Thursday, September 20, 2007

History of Derby County F.C.

Early years
The club was formed in 1884 as an offshoot of Derbyshire County Cricket Club. They originally wanted to name themselves directly after the cricket club as Derbyshire County FC, but objections from the local football association (who thought the name was too long) led them to choose Derby County FC.

The Rams, as Derby County are known, initially played at the Racecourse Ground, like their parent cricket club. As well as competing in a number of friendly matches and informal competitions, Derby County also entered the premier British football competition of the time: the FA Cup.

Derby County were founder members of The Football League when it was launched in 1888. In 1891, they absorbed another Derby club, Derby Midland F.C., who had been members of the Midland League. Steve Bloomer, generally considered to be Derby County's best-ever player, joined the club in 1892. In 1895 the club moved to a new stadium, The Baseball Ground (so called because it was previously used for baseball), which became their home for the next 102 years, and adopted their traditional colours of black and white.

On 16 April 1898, Derby appeared in their first FA Cup final at Crystal Palace, but unfortunately lost 3-1.They were losing finalists again on April 15, 1899 (4-1 to Sheffield United) and April 18, 1903 (6-0 to Bury). Derby's luck didn't get any better and they were relegated to the Football League's Second Division for the first time in 1907, but under Jimmy Methven's management they re-signed Steve Bloomer and regained their First Division place in 1911. Bloomer's captaincy of the side that contained 'The 5 Bs' of himself, ('Major' Frank Buckley, Tommy Barbour, Horace Barnes, Jimmy Bauchop) was a feature just before World War I.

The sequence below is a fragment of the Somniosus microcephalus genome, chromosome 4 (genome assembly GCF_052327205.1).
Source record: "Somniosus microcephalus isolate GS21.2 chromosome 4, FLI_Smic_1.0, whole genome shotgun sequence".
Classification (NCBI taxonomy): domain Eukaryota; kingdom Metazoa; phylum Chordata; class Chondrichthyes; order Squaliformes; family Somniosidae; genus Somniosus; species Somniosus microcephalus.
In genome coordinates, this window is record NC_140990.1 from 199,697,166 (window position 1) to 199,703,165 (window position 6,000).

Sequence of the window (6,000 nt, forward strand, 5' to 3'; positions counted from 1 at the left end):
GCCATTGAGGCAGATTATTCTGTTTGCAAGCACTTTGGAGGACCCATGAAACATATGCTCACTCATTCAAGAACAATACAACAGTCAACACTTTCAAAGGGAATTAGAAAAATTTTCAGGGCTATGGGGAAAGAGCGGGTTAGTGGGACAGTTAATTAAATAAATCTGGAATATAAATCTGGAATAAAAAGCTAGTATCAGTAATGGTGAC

In 1914 they were relegated again, but instantly won the Second Division to get promoted (though World War I meant that they had to wait until 1919 to play First Division football again). After just two seasons, they were relegated yet again in 1921.

However, more successful times lay ahead, instigated by Derby's promotion in 1926. Despite not winning anything, the club became a formidable force, with constantly high finishes, from the late 1920s and all the way through the 1939-1940 season, which was abandoned due to World War II. For example, in the 1929-1930 season Derby County finished in second place in the First Division with 50 points behind Sheffield Wednesday on 60 points.

FA Cup triumph
The FA Cup restarted in the 1945-1946 season. Derby got to the final again, but this time managed to go all the way and win by beating Charlton Athletic 4-1 after extra time. (Derby's previous lack of success in the FA Cup — they also regularly lost at the semi-final stage — gave rise to a superstition that the club was subject to a gypsy curse, supposedly because of Gypsy anger that the Baseball Ground was built on a Gypsy camping ground. Prior to the 1946 final, Derby County players went so far as to ask the Gypsies to lift the curse.)